To observe the effects of miglitol on plasma glucose levels after sucrose loading in moderate postprandial hyperglycaemic rats, the rats were treated with low-dose streptozotocin (25 mg/kg body weight), which were then assigned to two groups. Fasting glucose levels and body weight in the two streptozotocin-treated groups were confirmed not to be significantly different. On day 7 after streptozotocin or saline treatment, the rats underwent the first sucrose loading with or without miglitol. Once-daily sucrose loading to the streptozotocin-treated rats was performed after 4 h fasting for 4 d. Blood samples were collected on days 1 and 4 of sucrose loading, i.e. 7 d and 10 d, respectively, after streptozotocin or saline treatment. The experimental design is summarised in Fig. 1. The blood glucose levels during the fasting period before sucrose loading on day 1 were not significantly different between the saline-treated rats (1590 (sem 111) mg/l), the streptozotocin-treated rats subsequently treated with sucrose only (1730 (sem 144) mg/l) and streptozotocin-treated rats subsequently treated with sucrose and miglitol (1670 (sem 120) mg/l). Similarly, on day 4, the blood glucose concentrations during the fasting period were not significantly different between the saline-treated rats (1350 (sem 76) mg/l), streptozotocin-treated rats subsequently treated with sucrose only (1730 (sem 84) mg/dl) and streptozotocin-treated rats subsequently treated with sucrose and miglitol (1540 (sem 130) mg/l). However, of the streptozotocin-treated rats, the blood glucose level tended to be lower in the rats also treated with miglitol v. without. The blood glucose levels reached the highest concentration at 0·25 h on day 1 (2280 (sem 117) mg/l) and at 0·5 h on day 4 (2400 (sem 196) mg/l) after sucrose loading in streptozotocin-treated rats administered with sucrose only, after which they returned to the pretreatment level at 2 h (Fig. 2 (A) and (B)). The blood glucose concentration was significantly different between streptozotocin-treated rats administered with sucrose only and the saline-treated rats at 0.25 h on day 1 and at 0.5 and 1 h on day 4 after sucrose loading. Administration of 10 mg miglitol/kg in combination with sucrose loading of the streptozotocin-treated rats decreased blood glucose concentrations significantly at 0.25 h on day 1 and 0.5 h on day 4 after sucrose loading.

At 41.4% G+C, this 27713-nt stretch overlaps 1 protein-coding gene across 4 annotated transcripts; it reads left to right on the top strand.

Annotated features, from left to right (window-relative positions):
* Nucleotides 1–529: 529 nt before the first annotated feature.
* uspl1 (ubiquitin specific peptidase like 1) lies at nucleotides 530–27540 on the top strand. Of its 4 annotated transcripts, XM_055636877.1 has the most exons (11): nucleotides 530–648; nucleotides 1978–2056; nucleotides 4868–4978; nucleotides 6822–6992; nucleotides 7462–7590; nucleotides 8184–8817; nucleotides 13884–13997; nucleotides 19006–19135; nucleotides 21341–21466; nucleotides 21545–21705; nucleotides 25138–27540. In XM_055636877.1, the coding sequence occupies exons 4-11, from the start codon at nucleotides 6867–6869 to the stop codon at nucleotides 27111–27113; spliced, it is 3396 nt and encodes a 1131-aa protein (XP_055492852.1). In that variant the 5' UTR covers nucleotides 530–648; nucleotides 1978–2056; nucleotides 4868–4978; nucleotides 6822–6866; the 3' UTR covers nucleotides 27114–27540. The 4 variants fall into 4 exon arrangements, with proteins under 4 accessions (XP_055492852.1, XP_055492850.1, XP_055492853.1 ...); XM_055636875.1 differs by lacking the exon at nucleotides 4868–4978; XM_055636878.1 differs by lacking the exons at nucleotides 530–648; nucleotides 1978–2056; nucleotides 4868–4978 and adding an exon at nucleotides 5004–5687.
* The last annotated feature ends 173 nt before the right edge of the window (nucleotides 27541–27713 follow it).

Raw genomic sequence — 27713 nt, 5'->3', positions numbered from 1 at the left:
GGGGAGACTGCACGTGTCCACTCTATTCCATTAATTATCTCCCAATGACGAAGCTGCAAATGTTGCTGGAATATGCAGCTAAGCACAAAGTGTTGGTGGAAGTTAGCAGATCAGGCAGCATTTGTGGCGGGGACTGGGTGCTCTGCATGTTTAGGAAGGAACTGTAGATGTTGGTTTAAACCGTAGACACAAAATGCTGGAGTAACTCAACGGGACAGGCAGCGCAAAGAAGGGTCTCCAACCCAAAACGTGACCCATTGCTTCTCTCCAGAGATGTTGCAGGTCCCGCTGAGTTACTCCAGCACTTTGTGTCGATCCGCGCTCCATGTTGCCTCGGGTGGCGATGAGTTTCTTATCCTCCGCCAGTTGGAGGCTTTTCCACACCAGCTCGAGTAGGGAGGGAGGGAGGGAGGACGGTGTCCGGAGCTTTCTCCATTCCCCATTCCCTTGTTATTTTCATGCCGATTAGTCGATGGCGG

Fig. 2 The effects of miglitol on blood glucose levels after sucrose loading in streptozotocin- and saline-treated rats on days 1 (A) and 4 (B). (), Saline + sucrose; (), streptozotocin + sucrose; (– – –), streptozotocin + sucrose + miglitol. Values are means for five rats per group, with standard errors represented by vertical bars. a,b Mean values with unlike letters were significantly different (P < 0·05; Tukey's multiple-range test).

The effects of miglitol on the expression of inflammatory cytokine genes induced by postprandial hyperglycaemia in peripheral leucocytes obtained from streptozotocin-treated rats

To determine whether moderate postprandial hyperglycaemia induces the expression of inflammatory cytokine genes and whether miglitol treatment inhibits the expression of these genes in peripheral leucocytes of streptozotocin-treated rats, we performed real-time RT-PCR using peripheral total leucocyte RNA obtained at 0 and 3 h after sucrose loading with or without miglitol on days 1 and 4 in the streptozotocin- or saline-treated rats. Gene expression of IL-1β, IL-18 and TNF-α was higher in the streptozotocin-treated rats on day 1 compared with the saline-treated rats (Fig. 3). Moreover, IL-1β and TNF-α mRNA on day 1 was increased at 3 h after sucrose loading compared with 0 h (P < 0·05). In the streptozotocin-treated rats, the expression of the IL-1β and TNF-α genes was also higher at 0 h on day 4 than at 0 h on day 1 (P < 0·05).

Fig. 3 Quantitative RT-PCR analysis of inflammatory cytokine genes in peripheral leucocytes at 0 and 3 h after sucrose loading in streptozotocin-treated rats treated with (■) or without () miglitol. (□), Saline + sucrose. The mRNA levels at 0 and 4 h on days 1 and 4 were analysed by real-time RT-PCR. The results of each sample were normalised for hypoxanthine guanine phosphoribosyl transferase (HPRT) abundance and are expressed as arbitrary units, representing the mean value of the untreated rats as 1. Values are means for five rats per group, with standard errors represented by vertical bars. a,b Mean values with unlike letters were significantly different (P < 0·05; Tukey's multiple-range test).* Mean value was significantly different from that of the sucrose-loaded streptozotocin-treated rats at 0 h on day 1 (P < 0·05; paired Student's t test).

The mRNA levels of IL-1β and TNF-α at 0 and 3 h on day 4 and IL-18 at 3 h on day 4 were higher in the streptozotocin-treated rats administered with sucrose only compared with those co-administered with sucrose and miglitol. The expression of other cytokines (IL-6 and IL-12) did not differ between the streptozotocin-treated and saline-treated groups (data not shown).

Discussion